Epidemiologic studies show that higher serum 25(OH)D concentrations or environmental ultraviolet light exposure are associated with lower rates of breast, ovarian, prostate, and colorectal cancers. (Vieth, 1999)

For example, one of the studies found that:

[I]mproving vitamin D nutritional status substantially reduced all-cancer risk in postmenopausal women. (Lappe, 2007)

As stated above, Health Canada did not believe that there is yet enough evidence to deem this a cause-and-effect relationship.

References

Michael F. Holick, M.D., Ph.D., Vitamin D Deficiency, N Engl J Med 2007; 357:266-281, July 19, 2007, DOI: 10.1056/NEJMra070553

Joan M Lappe, Dianne Travers-Gustafson, K Michael Davies, Robert R Recker, and Robert P Heaney, Vitamin D and calcium supplementation reduces cancer risk: results of a randomized trial, Am J Clin Nutr June 2007 vol. 85 no. 6 1586-1591

Reinhold Vieth, Vitamin D supplementation, 25-hydroxyvitamin D concentrations, and safety, Am J Clin Nutr 1999;69:842–56.

  • ok, so according to the study, they couldn't find any correlation between VitD intake and cancer rates? Do you have any more data on the time period of the study? According The People's Chemist, even a 10 year study is too short due to the onset of cancer taking many years. – Jan Vladimir Mostert Jun 21 '13 at 22:28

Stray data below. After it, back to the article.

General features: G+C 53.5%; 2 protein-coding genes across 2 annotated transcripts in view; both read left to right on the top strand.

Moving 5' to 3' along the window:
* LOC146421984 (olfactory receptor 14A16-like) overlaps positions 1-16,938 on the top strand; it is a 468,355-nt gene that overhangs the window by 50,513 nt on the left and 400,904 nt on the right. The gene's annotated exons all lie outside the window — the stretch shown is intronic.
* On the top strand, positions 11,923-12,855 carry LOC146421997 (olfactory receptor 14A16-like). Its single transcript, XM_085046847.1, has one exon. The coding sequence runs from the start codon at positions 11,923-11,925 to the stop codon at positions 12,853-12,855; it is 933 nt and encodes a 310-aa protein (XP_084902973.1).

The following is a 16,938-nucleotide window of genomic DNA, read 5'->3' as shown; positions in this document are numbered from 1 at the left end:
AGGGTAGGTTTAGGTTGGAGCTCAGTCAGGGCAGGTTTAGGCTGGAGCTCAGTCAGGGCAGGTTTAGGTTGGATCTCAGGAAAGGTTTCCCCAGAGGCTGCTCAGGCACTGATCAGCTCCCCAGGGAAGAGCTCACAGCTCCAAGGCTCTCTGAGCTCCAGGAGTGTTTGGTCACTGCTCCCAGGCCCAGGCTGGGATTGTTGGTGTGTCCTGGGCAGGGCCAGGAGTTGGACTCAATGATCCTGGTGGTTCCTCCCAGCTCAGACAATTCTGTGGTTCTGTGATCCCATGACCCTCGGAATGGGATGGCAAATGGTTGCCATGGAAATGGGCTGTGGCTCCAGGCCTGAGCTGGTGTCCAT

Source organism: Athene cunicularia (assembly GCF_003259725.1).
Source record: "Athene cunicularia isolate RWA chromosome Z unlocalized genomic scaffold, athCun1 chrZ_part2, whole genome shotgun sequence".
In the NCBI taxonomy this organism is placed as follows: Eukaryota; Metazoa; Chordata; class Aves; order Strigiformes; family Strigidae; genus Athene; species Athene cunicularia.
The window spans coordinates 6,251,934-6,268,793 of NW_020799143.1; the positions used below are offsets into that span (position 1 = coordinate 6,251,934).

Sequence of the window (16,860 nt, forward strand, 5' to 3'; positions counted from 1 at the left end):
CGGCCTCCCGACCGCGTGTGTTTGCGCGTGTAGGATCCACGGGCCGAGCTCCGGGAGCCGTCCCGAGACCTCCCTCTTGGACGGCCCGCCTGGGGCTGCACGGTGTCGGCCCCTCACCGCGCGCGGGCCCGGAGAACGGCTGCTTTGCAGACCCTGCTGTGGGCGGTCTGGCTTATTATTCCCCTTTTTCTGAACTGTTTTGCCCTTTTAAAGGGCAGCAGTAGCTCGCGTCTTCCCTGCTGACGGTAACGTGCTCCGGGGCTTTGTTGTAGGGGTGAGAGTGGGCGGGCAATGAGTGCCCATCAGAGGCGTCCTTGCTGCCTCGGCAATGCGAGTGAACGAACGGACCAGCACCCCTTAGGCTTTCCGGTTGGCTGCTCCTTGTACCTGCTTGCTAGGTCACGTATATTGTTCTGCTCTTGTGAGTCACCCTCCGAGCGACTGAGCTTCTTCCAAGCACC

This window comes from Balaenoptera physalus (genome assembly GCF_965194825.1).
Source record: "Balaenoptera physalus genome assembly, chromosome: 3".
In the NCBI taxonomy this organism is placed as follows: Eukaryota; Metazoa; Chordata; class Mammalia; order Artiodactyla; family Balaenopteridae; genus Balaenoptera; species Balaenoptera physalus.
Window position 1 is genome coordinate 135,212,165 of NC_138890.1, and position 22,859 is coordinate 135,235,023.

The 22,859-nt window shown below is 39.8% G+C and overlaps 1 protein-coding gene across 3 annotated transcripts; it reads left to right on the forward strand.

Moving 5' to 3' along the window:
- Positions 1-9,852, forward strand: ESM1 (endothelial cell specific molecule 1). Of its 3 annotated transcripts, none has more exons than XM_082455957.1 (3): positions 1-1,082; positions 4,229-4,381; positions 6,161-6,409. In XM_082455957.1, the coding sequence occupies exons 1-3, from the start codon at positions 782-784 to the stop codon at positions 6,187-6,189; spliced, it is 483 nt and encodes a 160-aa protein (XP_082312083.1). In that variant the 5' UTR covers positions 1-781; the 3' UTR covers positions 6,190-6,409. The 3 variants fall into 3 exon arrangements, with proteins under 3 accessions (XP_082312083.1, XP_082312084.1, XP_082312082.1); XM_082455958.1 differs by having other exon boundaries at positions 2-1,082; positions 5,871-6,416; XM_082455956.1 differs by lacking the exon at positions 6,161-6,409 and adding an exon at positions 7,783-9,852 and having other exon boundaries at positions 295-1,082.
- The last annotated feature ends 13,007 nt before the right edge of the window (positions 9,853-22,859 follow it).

• The question is still the same, I'm just questioning the mentioned study that says VitaminD is safe. If the study was for less than 10 years, according to The People's Chemist, it's too short to be of any significance. – Jan Vladimir Mostert Jun 22 '13 at 8:02
  • I've updated the question with a quote from wikipedia saying: The effects of vitamin D supplementation on health are uncertain. Research on vitamin D supplements, including large scale clinical trials, is continuing. – Jan Vladimir Mostert Jun 26 '13 at 15:00
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    @JanVladimirMostert : If one really needs a more than ten year study to find out whether Vitamin D3 is harmful, how does Shane Ellison know that it's harmful? Especially if he somehow thinks that you can kill rats in 1-4 days with it and that's a reason not to take it? – Christian Apr 9 '14 at 9:30